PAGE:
Should foster volunteers wish to adopt their foster pet, they will be given first priority,” said Drake. “The transition to a shelter environment can be very stressful for dogs and cats,” she added. “Oftentimes, it can be very helpful to engage foster homes and get the animals out of our facility so that they can learn some basic manners, work on potty training and other kinds of activities. Regardless of how wonderful a shelter is, it is an inherently stressful place to be.”

For information about the foster program visit www.andersonanimalshelter.org or call 847-697-2880 x23 or email jkoffenberger@andersonanimalshelter.org.

District 12 Picks Construction Management Firm- Northwest Herald

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Written by Emily Coleman, The Northwest Herald. July 15, 2014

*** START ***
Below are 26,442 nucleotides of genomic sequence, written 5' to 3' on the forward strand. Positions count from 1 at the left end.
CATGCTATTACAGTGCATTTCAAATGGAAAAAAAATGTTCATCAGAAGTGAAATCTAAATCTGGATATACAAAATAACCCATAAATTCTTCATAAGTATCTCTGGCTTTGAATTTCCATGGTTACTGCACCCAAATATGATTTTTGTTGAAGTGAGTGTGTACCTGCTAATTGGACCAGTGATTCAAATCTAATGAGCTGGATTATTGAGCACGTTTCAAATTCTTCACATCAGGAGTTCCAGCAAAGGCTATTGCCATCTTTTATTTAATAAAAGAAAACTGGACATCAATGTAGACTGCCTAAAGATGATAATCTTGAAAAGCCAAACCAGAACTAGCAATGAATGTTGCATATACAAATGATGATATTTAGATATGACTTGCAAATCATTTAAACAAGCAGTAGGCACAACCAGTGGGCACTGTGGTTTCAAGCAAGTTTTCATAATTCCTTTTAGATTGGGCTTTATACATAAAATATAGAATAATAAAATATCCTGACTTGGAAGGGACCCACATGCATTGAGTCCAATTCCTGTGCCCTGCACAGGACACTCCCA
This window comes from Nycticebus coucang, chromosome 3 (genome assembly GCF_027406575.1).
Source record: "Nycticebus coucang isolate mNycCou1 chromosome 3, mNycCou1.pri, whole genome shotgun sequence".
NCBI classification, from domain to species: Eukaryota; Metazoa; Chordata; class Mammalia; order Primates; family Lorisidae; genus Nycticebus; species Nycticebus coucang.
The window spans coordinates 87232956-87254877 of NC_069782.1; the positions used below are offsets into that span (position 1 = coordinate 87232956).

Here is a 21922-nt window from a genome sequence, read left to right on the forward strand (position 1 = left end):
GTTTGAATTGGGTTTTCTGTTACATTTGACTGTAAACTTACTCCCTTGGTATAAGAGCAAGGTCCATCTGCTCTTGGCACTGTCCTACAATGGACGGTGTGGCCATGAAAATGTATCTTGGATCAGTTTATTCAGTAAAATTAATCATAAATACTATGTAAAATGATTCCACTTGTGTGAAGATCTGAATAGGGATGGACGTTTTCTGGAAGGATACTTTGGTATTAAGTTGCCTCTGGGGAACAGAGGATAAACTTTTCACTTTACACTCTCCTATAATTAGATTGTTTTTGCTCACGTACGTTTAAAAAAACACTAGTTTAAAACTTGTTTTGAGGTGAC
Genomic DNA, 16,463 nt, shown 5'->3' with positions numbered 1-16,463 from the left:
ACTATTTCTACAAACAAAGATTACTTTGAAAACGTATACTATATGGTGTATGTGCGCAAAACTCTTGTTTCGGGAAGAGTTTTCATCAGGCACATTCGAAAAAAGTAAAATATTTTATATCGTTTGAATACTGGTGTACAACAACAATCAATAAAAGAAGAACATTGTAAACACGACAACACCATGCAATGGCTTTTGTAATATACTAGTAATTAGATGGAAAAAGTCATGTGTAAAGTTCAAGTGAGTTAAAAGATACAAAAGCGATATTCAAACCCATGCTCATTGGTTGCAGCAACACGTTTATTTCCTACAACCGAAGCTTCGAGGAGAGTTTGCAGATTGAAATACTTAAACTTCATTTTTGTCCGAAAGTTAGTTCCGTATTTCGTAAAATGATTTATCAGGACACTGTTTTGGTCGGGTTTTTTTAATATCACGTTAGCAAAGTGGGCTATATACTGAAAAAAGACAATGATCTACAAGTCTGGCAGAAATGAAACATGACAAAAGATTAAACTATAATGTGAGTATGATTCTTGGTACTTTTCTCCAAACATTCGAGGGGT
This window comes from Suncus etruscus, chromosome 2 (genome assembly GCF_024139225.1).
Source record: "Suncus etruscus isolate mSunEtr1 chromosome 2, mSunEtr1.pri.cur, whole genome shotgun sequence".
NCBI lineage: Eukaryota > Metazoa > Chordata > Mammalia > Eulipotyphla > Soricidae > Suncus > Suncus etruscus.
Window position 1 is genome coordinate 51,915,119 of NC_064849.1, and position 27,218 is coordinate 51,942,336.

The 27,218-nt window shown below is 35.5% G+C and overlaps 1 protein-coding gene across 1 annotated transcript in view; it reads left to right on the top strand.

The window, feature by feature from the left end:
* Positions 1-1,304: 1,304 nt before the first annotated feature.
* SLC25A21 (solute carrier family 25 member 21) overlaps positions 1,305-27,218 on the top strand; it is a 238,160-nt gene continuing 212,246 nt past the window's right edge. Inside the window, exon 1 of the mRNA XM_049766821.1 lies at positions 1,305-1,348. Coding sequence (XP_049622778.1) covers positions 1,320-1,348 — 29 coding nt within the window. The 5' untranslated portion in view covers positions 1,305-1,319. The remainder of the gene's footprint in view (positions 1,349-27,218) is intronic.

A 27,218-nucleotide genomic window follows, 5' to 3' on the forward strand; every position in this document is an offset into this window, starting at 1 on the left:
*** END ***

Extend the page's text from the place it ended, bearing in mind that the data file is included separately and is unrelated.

District 12 Picks Construction Management Firm to Oversee Improvements

JOHNSBURG – An Elgin-based construction management firm will oversee the referendum-funded overhaul of District 12 facilities.

The School District 12 Board unanimously picked Lamp Incorporated at its meeting Tuesday evening to serve as the construction management firm for the planned improvements and maintenance at the district’s schools.

The work also will include the closure of James C. Bush Elementary and the upgrading of Johnsburg Junior High School campus to accommodate those students.

The approval doesn’t come with a dollar amount yet, Superintendent Dan Johnson said. That number will be negotiated once the architecture firms finalize their plans as soon as this fall.

The estimated $41 million worth of improvements will be paid for using voter-approved bonds. The exact amount the district can take out will be based on a cap that ties how much districts can borrow to property values.

The School Operations Committee recommended Lamp Incorporated to the board after 45-minute interviews with three finalist firms, board Vice President Scott Rowe said.